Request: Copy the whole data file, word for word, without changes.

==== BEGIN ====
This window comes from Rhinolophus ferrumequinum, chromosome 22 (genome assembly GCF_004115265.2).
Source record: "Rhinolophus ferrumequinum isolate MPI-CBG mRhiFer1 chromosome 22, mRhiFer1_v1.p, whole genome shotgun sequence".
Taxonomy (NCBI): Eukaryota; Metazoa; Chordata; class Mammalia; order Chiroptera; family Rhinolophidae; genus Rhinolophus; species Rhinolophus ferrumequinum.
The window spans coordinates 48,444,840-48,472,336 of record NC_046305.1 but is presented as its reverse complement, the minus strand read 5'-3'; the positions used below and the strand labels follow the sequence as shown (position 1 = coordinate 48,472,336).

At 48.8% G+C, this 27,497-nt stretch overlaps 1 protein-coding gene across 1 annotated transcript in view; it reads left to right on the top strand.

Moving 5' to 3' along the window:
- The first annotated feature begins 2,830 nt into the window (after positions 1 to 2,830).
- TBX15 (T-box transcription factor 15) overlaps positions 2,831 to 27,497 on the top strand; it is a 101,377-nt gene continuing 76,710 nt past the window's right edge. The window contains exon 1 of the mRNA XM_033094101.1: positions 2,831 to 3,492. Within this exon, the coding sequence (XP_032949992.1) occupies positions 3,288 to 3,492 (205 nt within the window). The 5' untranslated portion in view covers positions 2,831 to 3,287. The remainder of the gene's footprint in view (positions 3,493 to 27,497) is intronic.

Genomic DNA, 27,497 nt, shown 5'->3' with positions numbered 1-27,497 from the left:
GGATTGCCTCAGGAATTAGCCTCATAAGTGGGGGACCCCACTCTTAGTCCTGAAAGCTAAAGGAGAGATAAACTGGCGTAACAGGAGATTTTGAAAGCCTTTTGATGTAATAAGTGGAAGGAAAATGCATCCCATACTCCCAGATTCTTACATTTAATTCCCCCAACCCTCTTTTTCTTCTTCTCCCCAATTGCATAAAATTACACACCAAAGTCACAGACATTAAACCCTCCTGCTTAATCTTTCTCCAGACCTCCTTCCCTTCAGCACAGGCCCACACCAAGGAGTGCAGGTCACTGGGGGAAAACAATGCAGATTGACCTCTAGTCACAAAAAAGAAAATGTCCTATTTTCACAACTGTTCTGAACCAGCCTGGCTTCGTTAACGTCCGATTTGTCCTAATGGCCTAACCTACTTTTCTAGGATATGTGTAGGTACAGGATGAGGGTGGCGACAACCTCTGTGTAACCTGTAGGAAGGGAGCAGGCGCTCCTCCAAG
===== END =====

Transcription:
This window comes from Rhinolophus ferrumequinum, chromosome 22 (genome assembly GCF_004115265.2).
Source record: "Rhinolophus ferrumequinum isolate MPI-CBG mRhiFer1 chromosome 22, mRhiFer1_v1.p, whole genome shotgun sequence".
Taxonomy (NCBI): Eukaryota; Metazoa; Chordata; class Mammalia; order Chiroptera; family Rhinolophidae; genus Rhinolophus; species Rhinolophus ferrumequinum.
The window spans coordinates 48,444,840-48,472,336 of record NC_046305.1 but is presented as its reverse complement, the minus strand read 5'-3'; the positions used below and the strand labels follow the sequence as shown (position 1 = coordinate 48,472,336).

At 48.8% G+C, this 27,497-nt stretch overlaps 1 protein-coding gene across 1 annotated transcript in view; it reads left to right on the top strand.

Moving 5' to 3' along the window:
- The first annotated feature begins 2,830 nt into the window (after positions 1 to 2,830).
- TBX15 (T-box transcription factor 15) overlaps positions 2,831 to 27,497 on the top strand; it is a 101,377-nt gene continuing 76,710 nt past the window's right edge. The window contains exon 1 of the mRNA XM_033094101.1: positions 2,831 to 3,492. Within this exon, the coding sequence (XP_032949992.1) occupies positions 3,288 to 3,492 (205 nt within the window). The 5' untranslated portion in view covers positions 2,831 to 3,287. The remainder of the gene's footprint in view (positions 3,493 to 27,497) is intronic.

Genomic DNA, 27,497 nt, shown 5'->3' with positions numbered 1-27,497 from the left:
GGATTGCCTCAGGAATTAGCCTCATAAGTGGGGGACCCCACTCTTAGTCCTGAAAGCTAAAGGAGAGATAAACTGGCGTAACAGGAGATTTTGAAAGCCTTTTGATGTAATAAGTGGAAGGAAAATGCATCCCATACTCCCAGATTCTTACATTTAATTCCCCCAACCCTCTTTTTCTTCTTCTCCCCAATTGCATAAAATTACACACCAAAGTCACAGACATTAAACCCTCCTGCTTAATCTTTCTCCAGACCTCCTTCCCTTCAGCACAGGCCCACACCAAGGAGTGCAGGTCACTGGGGGAAAACAATGCAGATTGACCTCTAGTCACAAAAAAGAAAATGTCCTATTTTCACAACTGTTCTGAACCAGCCTGGCTTCGTTAACGTCCGATTTGTCCTAATGGCCTAACCTACTTTTCTAGGATATGTGTAGGTACAGGATGAGGGTGGCGACAACCTCTGTGTAACCTGTAGGAAGGGAGCAGGCGCTCCTCCAAG